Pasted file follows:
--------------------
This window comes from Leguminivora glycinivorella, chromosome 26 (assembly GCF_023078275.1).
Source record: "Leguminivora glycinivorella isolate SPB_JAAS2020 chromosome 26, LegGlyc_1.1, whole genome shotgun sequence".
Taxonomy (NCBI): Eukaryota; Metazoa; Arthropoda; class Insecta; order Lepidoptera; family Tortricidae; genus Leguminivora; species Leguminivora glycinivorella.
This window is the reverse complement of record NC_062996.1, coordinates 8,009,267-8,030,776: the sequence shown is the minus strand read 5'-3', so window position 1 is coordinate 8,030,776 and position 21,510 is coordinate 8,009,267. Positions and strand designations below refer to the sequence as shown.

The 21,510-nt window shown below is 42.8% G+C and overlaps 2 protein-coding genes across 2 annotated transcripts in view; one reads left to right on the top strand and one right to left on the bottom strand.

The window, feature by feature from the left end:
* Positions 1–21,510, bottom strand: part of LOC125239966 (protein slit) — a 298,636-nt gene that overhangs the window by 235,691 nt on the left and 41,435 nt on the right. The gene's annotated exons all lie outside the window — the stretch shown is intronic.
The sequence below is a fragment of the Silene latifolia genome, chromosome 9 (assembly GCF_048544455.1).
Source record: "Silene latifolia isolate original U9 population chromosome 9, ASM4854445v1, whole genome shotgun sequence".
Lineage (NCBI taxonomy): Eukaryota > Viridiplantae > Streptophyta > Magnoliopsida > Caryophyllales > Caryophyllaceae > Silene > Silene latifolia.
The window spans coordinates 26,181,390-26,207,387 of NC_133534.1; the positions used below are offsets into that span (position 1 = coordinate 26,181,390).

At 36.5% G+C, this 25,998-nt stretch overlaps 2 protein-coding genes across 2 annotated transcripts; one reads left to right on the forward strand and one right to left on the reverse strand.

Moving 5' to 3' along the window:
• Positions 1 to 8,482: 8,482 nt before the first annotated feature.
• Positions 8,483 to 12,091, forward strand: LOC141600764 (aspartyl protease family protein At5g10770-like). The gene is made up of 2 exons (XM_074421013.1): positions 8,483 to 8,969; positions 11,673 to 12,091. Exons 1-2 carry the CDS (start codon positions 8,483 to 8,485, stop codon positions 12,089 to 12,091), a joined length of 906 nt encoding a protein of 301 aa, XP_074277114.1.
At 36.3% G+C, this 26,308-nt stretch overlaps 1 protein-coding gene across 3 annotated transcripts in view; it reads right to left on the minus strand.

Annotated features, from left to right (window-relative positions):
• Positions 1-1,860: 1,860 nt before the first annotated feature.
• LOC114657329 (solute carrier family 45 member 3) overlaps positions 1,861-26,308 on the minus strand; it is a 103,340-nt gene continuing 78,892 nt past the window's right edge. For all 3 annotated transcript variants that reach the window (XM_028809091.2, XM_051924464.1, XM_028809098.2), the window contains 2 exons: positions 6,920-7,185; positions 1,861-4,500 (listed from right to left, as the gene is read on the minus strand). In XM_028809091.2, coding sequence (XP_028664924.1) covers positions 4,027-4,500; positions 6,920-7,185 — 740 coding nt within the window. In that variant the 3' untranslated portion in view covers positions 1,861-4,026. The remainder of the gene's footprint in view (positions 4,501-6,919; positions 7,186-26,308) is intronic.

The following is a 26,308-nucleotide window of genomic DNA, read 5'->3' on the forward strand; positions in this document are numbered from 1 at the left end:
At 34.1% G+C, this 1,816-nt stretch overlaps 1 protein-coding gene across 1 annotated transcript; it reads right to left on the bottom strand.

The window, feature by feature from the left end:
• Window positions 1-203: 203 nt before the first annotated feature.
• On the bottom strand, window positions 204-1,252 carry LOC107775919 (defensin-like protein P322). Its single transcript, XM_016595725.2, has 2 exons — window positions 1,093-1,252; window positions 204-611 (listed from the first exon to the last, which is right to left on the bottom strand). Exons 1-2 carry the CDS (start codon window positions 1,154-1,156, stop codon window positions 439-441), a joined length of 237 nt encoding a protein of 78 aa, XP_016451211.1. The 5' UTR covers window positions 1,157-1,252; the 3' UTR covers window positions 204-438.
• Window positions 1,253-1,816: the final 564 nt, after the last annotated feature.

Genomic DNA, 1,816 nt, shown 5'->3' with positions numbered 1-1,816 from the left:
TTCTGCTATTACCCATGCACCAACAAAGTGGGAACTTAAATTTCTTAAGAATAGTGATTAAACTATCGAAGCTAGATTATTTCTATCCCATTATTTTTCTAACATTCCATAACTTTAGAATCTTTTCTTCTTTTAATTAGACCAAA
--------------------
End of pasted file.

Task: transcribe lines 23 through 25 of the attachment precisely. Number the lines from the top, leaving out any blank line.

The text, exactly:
• Window positions 1-203: 203 nt before the first annotated feature.
• On the bottom strand, window positions 204-1,252 carry LOC107775919 (defensin-like protein P322). Its single transcript, XM_016595725.2, has 2 exons — window positions 1,093-1,252; window positions 204-611 (listed from the first exon to the last, which is right to left on the bottom strand). Exons 1-2 carry the CDS (start codon window positions 1,154-1,156, stop codon window positions 439-441), a joined length of 237 nt encoding a protein of 78 aa, XP_016451211.1. The 5' UTR covers window positions 1,157-1,252; the 3' UTR covers window positions 204-438.
• Window positions 1,253-1,816: the final 564 nt, after the last annotated feature.